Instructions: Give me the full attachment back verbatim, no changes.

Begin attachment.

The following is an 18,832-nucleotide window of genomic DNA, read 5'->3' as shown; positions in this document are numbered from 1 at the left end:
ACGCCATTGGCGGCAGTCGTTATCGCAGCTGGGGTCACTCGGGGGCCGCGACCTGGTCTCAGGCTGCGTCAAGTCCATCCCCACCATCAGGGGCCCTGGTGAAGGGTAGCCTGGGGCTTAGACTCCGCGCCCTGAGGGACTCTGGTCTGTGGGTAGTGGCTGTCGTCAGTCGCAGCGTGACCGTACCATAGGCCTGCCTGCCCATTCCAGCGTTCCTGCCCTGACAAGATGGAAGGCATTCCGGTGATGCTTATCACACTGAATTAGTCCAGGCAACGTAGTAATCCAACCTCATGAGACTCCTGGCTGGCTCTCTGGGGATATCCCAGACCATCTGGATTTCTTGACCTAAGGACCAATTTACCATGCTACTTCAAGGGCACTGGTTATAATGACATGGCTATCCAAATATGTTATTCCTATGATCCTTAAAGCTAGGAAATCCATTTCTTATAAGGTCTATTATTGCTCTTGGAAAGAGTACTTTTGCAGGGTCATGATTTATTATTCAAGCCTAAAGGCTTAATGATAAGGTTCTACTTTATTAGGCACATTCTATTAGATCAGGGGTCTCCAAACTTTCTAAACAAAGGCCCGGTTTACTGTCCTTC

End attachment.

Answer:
The following is an 18,832-nucleotide window of genomic DNA, read 5'->3' as shown; positions in this document are numbered from 1 at the left end:
ACGCCATTGGCGGCAGTCGTTATCGCAGCTGGGGTCACTCGGGGGCCGCGACCTGGTCTCAGGCTGCGTCAAGTCCATCCCCACCATCAGGGGCCCTGGTGAAGGGTAGCCTGGGGCTTAGACTCCGCGCCCTGAGGGACTCTGGTCTGTGGGTAGTGGCTGTCGTCAGTCGCAGCGTGACCGTACCATAGGCCTGCCTGCCCATTCCAGCGTTCCTGCCCTGACAAGATGGAAGGCATTCCGGTGATGCTTATCACACTGAATTAGTCCAGGCAACGTAGTAATCCAACCTCATGAGACTCCTGGCTGGCTCTCTGGGGATATCCCAGACCATCTGGATTTCTTGACCTAAGGACCAATTTACCATGCTACTTCAAGGGCACTGGTTATAATGACATGGCTATCCAAATATGTTATTCCTATGATCCTTAAAGCTAGGAAATCCATTTCTTATAAGGTCTATTATTGCTCTTGGAAAGAGTACTTTTGCAGGGTCATGATTTATTATTCAAGCCTAAAGGCTTAATGATAAGGTTCTACTTTATTAGGCACATTCTATTAGATCAGGGGTCTCCAAACTTTCTAAACAAAGGCCCGGTTTACTGTCCTTC